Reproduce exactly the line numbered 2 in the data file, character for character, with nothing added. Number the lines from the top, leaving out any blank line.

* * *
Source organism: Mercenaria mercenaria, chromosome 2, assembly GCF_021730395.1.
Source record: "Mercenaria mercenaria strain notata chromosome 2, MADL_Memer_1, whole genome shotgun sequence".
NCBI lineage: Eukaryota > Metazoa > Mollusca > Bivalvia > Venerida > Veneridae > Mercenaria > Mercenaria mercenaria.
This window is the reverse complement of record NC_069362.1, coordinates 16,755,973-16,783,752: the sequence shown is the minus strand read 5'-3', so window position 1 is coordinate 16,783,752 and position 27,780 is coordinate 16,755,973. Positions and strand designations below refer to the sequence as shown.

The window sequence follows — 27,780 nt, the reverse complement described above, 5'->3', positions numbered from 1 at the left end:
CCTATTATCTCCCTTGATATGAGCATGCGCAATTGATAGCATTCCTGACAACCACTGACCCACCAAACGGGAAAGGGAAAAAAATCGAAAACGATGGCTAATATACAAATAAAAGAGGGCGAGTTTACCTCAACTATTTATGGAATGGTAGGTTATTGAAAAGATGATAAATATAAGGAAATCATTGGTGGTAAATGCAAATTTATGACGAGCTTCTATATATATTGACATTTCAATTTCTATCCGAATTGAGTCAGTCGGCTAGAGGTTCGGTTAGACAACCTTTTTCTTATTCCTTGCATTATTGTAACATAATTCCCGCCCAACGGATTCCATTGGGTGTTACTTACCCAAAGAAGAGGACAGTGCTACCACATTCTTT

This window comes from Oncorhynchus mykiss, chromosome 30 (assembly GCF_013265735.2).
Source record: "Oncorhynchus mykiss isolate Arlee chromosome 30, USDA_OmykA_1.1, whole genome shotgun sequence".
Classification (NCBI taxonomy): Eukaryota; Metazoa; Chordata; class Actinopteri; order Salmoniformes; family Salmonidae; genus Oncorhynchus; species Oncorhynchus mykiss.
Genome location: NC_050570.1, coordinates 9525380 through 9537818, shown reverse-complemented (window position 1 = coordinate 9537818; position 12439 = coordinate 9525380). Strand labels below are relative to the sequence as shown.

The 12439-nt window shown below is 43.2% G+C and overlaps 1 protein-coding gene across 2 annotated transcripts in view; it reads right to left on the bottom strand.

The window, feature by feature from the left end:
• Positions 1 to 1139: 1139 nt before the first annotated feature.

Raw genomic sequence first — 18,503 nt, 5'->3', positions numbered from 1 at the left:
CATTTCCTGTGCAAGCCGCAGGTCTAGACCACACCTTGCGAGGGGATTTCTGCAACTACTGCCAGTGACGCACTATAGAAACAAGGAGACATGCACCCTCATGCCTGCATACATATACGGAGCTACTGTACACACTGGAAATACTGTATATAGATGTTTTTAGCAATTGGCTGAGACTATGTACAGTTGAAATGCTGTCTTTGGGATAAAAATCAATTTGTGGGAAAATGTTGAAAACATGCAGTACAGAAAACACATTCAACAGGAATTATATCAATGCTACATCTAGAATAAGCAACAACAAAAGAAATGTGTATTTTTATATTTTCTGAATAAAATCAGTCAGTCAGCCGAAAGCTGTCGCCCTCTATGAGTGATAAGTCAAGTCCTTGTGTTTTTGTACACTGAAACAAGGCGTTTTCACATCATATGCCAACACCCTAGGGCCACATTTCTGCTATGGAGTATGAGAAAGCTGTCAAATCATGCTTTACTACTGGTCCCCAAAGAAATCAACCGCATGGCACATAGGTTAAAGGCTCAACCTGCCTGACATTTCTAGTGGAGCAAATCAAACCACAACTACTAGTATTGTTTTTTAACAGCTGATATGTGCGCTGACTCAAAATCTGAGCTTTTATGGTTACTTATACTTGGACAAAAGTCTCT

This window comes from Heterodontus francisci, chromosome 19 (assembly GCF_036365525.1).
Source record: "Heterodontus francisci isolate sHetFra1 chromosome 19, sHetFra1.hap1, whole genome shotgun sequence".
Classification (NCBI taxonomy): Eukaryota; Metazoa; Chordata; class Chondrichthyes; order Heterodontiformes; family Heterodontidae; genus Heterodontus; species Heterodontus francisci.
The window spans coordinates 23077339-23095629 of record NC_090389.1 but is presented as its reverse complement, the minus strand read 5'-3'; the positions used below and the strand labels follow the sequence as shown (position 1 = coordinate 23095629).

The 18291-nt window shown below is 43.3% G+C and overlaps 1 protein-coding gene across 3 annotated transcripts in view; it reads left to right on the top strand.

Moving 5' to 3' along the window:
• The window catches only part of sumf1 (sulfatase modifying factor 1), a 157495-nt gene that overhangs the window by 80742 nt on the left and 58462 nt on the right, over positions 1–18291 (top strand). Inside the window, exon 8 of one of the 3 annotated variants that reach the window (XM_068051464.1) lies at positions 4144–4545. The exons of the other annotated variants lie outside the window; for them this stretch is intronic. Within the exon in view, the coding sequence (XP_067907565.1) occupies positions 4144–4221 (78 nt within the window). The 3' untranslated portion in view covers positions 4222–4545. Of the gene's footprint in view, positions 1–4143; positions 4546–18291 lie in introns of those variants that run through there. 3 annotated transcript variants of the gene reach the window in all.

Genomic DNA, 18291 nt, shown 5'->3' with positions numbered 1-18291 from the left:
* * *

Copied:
Source record: "Mercenaria mercenaria strain notata chromosome 2, MADL_Memer_1, whole genome shotgun sequence".